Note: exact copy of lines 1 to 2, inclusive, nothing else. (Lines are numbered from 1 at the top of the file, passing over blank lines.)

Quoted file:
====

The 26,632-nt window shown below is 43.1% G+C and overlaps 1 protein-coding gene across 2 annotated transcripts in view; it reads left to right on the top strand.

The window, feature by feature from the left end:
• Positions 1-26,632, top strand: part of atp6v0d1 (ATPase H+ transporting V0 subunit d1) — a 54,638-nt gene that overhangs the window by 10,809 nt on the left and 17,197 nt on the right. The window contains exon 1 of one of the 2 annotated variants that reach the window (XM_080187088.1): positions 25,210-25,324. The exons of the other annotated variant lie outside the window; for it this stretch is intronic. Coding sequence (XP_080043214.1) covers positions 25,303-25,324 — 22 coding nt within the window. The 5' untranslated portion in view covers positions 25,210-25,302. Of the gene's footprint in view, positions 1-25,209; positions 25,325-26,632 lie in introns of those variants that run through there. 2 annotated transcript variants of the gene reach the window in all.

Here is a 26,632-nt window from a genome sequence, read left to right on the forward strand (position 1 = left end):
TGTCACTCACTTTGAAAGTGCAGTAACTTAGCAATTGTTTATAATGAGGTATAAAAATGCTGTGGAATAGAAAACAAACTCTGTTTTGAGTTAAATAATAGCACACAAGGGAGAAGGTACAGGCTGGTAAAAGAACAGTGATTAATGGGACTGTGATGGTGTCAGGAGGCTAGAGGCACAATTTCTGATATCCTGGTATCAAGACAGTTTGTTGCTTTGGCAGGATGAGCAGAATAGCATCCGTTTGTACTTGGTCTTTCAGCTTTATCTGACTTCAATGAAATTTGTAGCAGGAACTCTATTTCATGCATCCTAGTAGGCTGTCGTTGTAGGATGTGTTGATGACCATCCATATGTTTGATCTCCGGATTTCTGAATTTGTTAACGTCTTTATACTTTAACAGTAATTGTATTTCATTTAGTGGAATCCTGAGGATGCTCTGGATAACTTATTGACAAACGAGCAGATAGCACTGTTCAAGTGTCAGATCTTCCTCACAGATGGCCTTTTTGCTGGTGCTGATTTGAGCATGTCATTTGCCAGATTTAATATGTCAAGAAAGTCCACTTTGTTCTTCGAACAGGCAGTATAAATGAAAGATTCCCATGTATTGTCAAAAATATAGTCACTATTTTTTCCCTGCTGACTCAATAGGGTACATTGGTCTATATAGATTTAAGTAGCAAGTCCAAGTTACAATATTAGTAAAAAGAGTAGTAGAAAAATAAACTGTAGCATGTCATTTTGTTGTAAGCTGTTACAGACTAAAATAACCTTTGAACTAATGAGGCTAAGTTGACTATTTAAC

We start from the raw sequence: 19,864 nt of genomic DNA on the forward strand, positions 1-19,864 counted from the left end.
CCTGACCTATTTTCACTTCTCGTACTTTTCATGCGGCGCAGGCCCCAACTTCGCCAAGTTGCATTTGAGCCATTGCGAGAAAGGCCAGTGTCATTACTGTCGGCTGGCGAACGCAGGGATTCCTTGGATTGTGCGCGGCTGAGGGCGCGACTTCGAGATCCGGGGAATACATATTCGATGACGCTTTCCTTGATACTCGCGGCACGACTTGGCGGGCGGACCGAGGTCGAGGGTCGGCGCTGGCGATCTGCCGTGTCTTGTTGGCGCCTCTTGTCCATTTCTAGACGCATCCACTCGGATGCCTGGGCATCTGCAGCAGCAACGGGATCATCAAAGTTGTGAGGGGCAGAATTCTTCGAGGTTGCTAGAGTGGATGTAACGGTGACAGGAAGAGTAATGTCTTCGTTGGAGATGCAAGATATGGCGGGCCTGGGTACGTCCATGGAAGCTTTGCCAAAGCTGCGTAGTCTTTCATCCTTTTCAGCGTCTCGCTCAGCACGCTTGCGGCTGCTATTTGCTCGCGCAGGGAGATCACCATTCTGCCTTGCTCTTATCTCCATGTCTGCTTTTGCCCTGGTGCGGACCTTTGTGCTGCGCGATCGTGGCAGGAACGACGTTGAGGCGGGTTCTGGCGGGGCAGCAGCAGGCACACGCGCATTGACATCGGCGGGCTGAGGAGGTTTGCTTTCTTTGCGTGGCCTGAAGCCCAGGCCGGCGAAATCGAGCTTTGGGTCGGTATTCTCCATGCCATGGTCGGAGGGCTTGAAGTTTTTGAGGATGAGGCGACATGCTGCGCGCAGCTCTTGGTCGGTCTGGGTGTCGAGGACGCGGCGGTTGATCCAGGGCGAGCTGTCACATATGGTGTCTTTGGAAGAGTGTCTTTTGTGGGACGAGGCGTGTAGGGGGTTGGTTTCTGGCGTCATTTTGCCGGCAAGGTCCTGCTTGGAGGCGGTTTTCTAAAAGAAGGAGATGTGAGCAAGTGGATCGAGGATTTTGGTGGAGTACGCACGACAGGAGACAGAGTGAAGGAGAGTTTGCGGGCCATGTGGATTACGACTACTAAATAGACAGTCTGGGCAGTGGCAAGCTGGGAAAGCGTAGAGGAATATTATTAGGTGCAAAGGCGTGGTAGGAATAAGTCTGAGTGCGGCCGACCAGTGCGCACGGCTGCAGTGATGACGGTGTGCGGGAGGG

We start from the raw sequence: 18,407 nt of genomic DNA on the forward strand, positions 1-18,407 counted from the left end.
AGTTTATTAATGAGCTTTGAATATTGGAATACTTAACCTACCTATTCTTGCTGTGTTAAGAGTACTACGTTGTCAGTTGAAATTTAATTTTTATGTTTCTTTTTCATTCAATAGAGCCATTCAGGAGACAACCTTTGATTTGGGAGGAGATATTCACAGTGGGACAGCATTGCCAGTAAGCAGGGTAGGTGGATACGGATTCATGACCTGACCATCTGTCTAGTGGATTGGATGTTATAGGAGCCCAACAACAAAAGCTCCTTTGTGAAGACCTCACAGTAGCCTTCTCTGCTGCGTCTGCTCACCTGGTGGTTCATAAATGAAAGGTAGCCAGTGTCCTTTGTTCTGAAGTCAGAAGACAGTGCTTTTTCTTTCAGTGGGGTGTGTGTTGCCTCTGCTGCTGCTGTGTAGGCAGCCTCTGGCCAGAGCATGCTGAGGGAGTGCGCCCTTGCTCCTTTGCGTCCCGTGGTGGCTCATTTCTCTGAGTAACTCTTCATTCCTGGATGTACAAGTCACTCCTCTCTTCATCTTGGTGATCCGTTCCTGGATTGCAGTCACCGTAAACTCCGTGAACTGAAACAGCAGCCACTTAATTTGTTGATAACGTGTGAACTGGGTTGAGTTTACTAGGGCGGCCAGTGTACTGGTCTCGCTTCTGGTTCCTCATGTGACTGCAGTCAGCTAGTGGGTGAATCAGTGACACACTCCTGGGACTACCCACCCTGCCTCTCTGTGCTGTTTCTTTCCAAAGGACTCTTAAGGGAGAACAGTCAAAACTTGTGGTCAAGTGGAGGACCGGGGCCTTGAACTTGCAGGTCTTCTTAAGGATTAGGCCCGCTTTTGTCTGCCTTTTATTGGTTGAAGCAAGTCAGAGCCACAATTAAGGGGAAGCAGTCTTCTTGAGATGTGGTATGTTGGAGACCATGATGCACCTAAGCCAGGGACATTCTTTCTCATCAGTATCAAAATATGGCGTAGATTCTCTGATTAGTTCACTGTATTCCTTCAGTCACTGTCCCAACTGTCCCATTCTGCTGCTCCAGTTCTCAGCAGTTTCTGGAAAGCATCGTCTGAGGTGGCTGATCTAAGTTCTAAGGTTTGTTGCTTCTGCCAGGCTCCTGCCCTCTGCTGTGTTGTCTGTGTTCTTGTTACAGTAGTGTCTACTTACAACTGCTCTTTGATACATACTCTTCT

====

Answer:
The 26,632-nt window shown below is 43.1% G+C and overlaps 1 protein-coding gene across 2 annotated transcripts in view; it reads left to right on the top strand.

The window, feature by feature from the left end: